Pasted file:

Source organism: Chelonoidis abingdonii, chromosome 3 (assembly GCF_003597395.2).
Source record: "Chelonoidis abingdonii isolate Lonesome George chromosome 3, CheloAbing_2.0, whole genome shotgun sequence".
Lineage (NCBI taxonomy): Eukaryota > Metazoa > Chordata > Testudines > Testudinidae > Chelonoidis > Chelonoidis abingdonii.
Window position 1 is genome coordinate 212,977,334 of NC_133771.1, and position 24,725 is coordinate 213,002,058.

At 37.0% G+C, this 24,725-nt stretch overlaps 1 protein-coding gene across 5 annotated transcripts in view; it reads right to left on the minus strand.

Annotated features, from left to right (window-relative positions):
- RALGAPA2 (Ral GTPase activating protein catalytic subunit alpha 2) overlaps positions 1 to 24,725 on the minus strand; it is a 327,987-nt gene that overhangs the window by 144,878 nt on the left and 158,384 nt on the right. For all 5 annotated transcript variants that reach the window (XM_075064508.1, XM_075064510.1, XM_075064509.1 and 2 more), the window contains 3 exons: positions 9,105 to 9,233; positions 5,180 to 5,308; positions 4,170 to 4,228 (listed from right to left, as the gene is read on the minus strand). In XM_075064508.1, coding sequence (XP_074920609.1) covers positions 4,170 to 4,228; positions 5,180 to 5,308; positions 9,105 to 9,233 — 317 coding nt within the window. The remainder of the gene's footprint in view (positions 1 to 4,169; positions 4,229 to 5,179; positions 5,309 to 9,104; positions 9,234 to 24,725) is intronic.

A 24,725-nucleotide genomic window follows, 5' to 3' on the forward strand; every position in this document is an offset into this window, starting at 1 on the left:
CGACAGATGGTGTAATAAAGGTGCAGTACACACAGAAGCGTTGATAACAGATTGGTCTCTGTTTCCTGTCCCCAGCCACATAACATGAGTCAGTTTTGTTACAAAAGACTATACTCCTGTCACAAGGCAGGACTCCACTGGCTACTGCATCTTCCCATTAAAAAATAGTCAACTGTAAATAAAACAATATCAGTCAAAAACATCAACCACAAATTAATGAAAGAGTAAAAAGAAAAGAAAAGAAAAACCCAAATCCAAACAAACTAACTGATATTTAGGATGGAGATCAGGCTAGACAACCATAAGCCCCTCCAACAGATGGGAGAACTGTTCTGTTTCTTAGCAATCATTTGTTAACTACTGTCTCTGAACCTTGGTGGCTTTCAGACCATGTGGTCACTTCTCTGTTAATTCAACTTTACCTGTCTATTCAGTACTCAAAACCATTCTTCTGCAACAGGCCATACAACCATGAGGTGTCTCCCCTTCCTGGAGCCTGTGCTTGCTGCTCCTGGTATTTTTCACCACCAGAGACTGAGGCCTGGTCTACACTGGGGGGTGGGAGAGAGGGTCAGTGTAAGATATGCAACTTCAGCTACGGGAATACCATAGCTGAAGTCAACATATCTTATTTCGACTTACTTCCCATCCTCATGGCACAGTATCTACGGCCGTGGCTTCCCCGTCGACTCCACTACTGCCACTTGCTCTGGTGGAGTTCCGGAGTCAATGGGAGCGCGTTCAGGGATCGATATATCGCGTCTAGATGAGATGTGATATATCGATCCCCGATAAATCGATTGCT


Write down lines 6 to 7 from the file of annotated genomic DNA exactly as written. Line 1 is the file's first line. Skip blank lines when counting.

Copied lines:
Annotated features, from left to right (window-relative positions):
- RALGAPA2 (Ral GTPase activating protein catalytic subunit alpha 2) overlaps positions 1 to 24,725 on the minus strand; it is a 327,987-nt gene that overhangs the window by 144,878 nt on the left and 158,384 nt on the right. For all 5 annotated transcript variants that reach the window (XM_075064508.1, XM_075064510.1, XM_075064509.1 and 2 more), the window contains 3 exons: positions 9,105 to 9,233; positions 5,180 to 5,308; positions 4,170 to 4,228 (listed from right to left, as the gene is read on the minus strand). In XM_075064508.1, coding sequence (XP_074920609.1) covers positions 4,170 to 4,228; positions 5,180 to 5,308; positions 9,105 to 9,233 — 317 coding nt within the window. The remainder of the gene's footprint in view (positions 1 to 4,169; positions 4,229 to 5,179; positions 5,309 to 9,104; positions 9,234 to 24,725) is intronic.